Startup Labs starts second year with more physical products

Jan 11, 2014

A product that could be straight out of a science fiction movie is one of the projects going through the Startup Labs business competition in Syracuse this winter.

The guys behind Crowsnest Labs, Mike Kruk and Ian Wilson from Rochester, are working to develop technology that will allow them to put tiny cameras inside, say, an ad in a subway station. Those cameras would analyze who stops to look at an ad and how interested they seem.

Remember that scene from the Tom Cruise movie Minority Report?

Developer Mike Kruk says there are some similarities.

"People have already seen it, which makes us think it’s going to happen eventually anyway. We’d like to be a part of it," he said.

He says their product won’t be quite as creepy as Spielberg’s movie. It wouldn’t store the pictures, just the metric data like age range, which would be fed to the company behind the ad.

Co-creator Ian Wilson says their main goal of the three-week program will be to have a working demo, "that we can actually get into some people’s hands and start getting real feedback on what it’s like to actually work with it."

They're a few steps behind putting cameras in ads. Right now they're focusing on technology that can upload the images and data to the cloud.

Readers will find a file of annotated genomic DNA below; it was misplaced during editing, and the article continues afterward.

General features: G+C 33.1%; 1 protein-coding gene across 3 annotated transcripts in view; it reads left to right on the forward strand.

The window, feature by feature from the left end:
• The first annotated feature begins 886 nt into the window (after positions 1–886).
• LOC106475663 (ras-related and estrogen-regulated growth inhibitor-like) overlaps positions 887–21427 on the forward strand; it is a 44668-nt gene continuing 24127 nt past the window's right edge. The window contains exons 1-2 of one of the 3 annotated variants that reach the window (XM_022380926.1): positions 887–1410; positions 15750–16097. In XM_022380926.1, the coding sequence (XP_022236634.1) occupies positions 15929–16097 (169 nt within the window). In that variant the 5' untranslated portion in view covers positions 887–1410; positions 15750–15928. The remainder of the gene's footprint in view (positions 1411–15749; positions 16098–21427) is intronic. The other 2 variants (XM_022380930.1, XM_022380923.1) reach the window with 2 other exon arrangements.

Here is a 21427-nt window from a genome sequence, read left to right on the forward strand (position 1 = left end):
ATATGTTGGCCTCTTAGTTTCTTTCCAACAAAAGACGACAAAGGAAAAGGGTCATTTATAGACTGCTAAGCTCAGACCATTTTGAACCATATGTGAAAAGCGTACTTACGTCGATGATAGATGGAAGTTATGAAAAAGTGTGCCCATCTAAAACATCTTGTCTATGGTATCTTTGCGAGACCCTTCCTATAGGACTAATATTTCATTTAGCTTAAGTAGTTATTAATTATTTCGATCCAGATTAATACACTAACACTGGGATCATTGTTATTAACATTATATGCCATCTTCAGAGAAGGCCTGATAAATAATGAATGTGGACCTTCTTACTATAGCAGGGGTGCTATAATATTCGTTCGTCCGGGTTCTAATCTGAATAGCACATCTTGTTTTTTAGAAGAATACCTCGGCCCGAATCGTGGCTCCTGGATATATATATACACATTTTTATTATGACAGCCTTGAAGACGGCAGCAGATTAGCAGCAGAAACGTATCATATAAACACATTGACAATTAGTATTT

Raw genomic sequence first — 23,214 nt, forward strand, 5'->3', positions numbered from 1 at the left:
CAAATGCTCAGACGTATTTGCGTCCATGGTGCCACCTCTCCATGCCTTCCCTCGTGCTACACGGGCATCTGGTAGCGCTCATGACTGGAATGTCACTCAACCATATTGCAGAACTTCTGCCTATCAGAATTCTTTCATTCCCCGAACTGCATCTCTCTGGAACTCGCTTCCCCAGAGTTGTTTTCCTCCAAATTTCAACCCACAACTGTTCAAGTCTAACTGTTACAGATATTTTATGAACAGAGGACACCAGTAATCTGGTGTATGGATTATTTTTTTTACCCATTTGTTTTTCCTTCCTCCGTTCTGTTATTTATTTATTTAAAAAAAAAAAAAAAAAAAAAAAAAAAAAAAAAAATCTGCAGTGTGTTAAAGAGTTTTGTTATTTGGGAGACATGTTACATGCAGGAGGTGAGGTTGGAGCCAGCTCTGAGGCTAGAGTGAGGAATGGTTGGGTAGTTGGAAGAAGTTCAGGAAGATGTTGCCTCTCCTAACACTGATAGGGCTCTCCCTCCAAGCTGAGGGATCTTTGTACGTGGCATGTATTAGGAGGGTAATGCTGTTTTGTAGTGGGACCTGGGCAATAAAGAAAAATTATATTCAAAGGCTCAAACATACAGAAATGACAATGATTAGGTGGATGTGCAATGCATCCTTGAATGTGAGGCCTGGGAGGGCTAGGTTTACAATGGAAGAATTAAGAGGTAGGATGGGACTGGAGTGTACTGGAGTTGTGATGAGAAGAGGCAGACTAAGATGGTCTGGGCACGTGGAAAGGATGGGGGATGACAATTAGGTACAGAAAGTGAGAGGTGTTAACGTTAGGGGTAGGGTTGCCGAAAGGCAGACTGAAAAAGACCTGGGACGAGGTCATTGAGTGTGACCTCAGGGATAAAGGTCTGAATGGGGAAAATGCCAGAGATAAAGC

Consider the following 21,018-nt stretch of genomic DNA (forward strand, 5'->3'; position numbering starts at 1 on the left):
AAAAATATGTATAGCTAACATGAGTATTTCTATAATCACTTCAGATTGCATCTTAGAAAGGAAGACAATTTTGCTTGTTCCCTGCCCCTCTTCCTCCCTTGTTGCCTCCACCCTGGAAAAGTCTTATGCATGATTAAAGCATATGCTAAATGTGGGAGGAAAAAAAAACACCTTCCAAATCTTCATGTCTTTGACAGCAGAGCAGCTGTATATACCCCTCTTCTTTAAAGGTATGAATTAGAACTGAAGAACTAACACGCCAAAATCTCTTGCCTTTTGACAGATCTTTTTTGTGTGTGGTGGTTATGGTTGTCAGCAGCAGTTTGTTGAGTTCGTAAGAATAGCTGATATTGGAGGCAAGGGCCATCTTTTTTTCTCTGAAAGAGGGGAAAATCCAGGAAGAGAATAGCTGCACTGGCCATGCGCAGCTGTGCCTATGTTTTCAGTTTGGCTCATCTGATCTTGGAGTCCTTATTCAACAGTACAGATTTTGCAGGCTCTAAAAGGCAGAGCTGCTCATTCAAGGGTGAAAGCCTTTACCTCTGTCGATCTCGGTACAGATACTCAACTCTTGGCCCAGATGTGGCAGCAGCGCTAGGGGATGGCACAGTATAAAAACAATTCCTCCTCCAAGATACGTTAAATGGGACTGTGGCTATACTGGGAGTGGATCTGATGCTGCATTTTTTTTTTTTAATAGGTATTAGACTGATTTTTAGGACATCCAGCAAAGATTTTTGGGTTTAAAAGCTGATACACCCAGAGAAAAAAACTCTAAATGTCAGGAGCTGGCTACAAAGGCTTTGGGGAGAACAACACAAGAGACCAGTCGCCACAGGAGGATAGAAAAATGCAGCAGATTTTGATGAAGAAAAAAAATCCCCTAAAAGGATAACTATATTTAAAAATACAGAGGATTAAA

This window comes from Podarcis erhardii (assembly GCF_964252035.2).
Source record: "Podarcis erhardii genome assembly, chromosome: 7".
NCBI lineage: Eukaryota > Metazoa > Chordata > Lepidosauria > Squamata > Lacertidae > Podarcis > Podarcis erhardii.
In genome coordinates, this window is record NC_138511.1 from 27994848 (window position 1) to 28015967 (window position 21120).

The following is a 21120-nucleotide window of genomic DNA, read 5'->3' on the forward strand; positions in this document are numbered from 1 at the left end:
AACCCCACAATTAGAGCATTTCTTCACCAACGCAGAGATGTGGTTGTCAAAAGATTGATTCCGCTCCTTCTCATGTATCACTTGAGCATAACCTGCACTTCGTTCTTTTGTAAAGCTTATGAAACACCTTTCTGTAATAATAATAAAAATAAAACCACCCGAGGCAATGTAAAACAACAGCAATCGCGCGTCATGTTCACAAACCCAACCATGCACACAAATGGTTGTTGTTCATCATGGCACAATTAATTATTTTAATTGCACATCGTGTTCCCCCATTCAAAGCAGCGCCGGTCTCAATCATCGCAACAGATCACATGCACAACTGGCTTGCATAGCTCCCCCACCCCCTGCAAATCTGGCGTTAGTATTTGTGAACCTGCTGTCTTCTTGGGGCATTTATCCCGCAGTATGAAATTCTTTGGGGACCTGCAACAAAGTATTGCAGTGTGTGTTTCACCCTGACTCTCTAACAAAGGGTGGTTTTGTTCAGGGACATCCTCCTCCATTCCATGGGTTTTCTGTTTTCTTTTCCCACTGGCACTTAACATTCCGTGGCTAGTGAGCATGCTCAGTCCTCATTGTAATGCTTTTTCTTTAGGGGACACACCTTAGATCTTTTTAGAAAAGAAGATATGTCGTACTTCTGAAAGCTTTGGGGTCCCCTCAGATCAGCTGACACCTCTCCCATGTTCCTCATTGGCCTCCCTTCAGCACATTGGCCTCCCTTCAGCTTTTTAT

The other two teams taking part in Startup Labs are both from Syracuse:

  • Centscere allows users to make small donations to charities through social media apps. Users can assign a small amount, like a nickel, to be donated every time they tweet or like a post.
  • Reggatable is a foldable, portable sailboat. Their catamaran is small enough to be stored in an apartment closet.

They’re competing for a few hundred thousand dollars in seed money and other perks.

About to pop

The startup business scene in Syracuse is at a point where it’s about to really take off, says one entrepreneurship expert.

Nasir Ali runs a startup business incubator and is a venture capitalist. He says as long as Syracuse keeps creating more small companies than it loses, that’s success. The fact that the name of a startup company out of Syracuse hasn’t entered the lexicon yet, is a bit of a red herring, according to him.

He says it’s also good to see more regional growth among investors and entrepreneurs.

"To me, the big story is really that people are beginning to connect across what seemed to be impenetrable geographies before," he said.

Syracuse remains the only U.S. city to host the global Startup Labs competition.

Co-Founder Clint Nelson says Startup Labs works well in cities that are working to grow  ecosystems for entrepreneurship, like Syracuse.

"It works really well to serve as a catalyst to bring that community together and get them to co-invest and co-mentor," he said.

Nelson adds it’s interesting to see a shift in companies here that are focused more on physical products than mobile apps. He says it likely reflects what investors here are willing to put their money into.